Protecting Religion from Politics
It is hard to be a person of faith in secular America. I sympathize with Mark Souder: As an Orthodox Jew attending a secular private high school in New York City, I found it was hard not to be able to attend the class parties, held on Friday nights (my Sabbath), not to be able to eat the school lunches (which were not kosher), and to hear teachers mock the Hebrew Bible while extolling classical Greece. And then there was Hebrew School, which taught texts by rote memorization, using tactics of intimidation to scare the kids into studying. My faith was attacked by both sides.
It was the work of Martin Luther King Jr. and my father, Abraham Joshua Heschel, that rescued me from despair. In their words the Bible became the most vivid and powerful way to challenge the status quo. Martin Luther King changed the social and political fabric of America, just as my father changed the religious fabric of American Jewish life. Through the speeches and writings of these two men, Amos and Isaiah became perhaps the most important figures of the past, demanding social justice and purity of intention and, most of all, insisting that there is no room for complacency in a religious life. A religious person, my father said, can never say, "I am a good person." And that it is the goal of prayer to be subversive—subversive of our conventional values and of our self-righteousness. The words of Amos unsettle all of us, the pious as well as the cheaters, kings, priests, and merchants. Perfection belongs to God alone.
I try to understand why I am uncomfortable with Mark Souder's remarks. I certainly share his desire to have my personal religious commitments honored by schools; his school took the children to a movie, against his religious faith, while my school thought I should abandon my religious observances for the "privilege" of attending an elite institution. I, too, like the idea of schools reciting a psalm, teaching religious values, and talking about faith as an important dimension to human life.Why should religion be banned, when psychology and economics are standard parts of the curriculum, honored tools for understanding the nature of human life?
My hesitation derives, in large measure, from the dangers I have uncovered as a historian of the Protestant church in Nazi Germany. My research has uncovered the archives of a church-sponsored institute that sought to de-Judaize Christianity by removing the Old Testament from the canon, all positive statements about Judaism from the gospels, and Hebrew words from the hymnal. To become a Germanic faith, Christianity was to be cleansed of all Jewish accretions and Jesus declared an Aryan. Hundreds of thousands of de-Judaized hymnals and New Testaments were purchased by churches through the Reich. Swastikas were placed next to crosses on church altars, and Hitler was viewed as part of Christian salvation history. It was a theological deformity, a defamation of Christianity, to be sure, but a church-sponsored effort nonetheless, carried out by bishops, theologians, pastors, and religion teachers, with widespread public support.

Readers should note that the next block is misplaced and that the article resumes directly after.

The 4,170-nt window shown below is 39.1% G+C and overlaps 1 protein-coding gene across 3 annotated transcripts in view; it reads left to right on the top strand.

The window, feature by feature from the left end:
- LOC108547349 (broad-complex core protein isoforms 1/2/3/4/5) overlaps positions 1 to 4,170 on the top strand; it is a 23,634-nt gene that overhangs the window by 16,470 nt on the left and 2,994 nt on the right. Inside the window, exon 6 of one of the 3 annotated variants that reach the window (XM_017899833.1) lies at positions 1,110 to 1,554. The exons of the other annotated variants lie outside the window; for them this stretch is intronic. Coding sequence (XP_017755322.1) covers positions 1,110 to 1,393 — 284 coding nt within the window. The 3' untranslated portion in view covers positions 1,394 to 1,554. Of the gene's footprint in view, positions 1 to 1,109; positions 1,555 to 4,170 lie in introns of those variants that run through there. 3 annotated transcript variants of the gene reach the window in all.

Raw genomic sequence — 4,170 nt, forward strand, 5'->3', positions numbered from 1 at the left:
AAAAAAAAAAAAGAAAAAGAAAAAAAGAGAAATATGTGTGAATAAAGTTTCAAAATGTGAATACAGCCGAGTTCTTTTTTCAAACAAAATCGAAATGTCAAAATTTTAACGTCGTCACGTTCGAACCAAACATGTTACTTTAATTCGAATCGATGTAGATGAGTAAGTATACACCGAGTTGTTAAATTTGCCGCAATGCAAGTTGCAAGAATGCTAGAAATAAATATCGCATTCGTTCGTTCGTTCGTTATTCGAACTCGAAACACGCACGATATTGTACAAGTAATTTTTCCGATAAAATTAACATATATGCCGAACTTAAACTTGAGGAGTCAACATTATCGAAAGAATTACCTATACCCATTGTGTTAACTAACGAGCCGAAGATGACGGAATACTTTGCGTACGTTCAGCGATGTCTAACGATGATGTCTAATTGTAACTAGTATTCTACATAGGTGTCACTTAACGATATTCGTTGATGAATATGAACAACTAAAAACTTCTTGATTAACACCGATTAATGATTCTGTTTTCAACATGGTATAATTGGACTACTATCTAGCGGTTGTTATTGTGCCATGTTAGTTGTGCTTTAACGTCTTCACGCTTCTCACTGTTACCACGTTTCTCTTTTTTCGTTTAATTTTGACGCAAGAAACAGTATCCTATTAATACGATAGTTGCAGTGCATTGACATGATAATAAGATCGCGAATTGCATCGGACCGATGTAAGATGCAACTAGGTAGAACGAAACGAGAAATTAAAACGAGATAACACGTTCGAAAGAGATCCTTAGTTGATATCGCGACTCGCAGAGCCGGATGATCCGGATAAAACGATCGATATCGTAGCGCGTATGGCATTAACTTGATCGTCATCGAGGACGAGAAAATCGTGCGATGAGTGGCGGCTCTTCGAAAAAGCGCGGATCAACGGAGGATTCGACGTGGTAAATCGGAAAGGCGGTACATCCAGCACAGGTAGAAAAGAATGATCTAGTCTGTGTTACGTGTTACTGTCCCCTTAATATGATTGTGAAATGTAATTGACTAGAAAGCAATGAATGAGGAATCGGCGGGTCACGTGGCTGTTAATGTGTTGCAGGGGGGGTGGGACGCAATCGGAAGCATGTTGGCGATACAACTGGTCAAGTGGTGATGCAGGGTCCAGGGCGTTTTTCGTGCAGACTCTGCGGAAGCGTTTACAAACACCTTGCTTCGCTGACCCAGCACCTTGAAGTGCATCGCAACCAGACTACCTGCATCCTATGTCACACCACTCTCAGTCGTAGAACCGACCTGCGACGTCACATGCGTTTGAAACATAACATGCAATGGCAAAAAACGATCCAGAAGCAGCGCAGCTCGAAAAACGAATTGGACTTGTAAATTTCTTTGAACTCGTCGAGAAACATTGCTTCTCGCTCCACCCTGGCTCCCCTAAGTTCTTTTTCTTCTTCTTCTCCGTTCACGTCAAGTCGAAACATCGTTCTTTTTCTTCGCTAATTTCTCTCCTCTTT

In calling for an increased religious presence in the public sphere of America, my first fear is that, if religion can be brought into the public sphere, then the public sphere will more easily infiltrate the realm of religion. What is to protect our religion when we bring it into the public sphere from a comparable political corruption of our faith? In hindsight, the Nazi church sounds outrageous or perhaps absurd. But in its day some highly distinguished theologians supported with enthusiasm and scholarly justification the transformation of the church through National Socialist principles as well as the presence of the church within the realm of the Nazi regime, in its political arena as well as in its schools and other societal institutions. Remember that it was the goal of the Nazis to secularize German society, removing church figures from positions of institutional and symbolic prominence in the public realm. The churches protested, corrupting their teachings to show their sympathy with Nazi values. The Sermon on the Mount was changed to show a Jesus who was not meek but a fighter, in accord with a militarized Germany.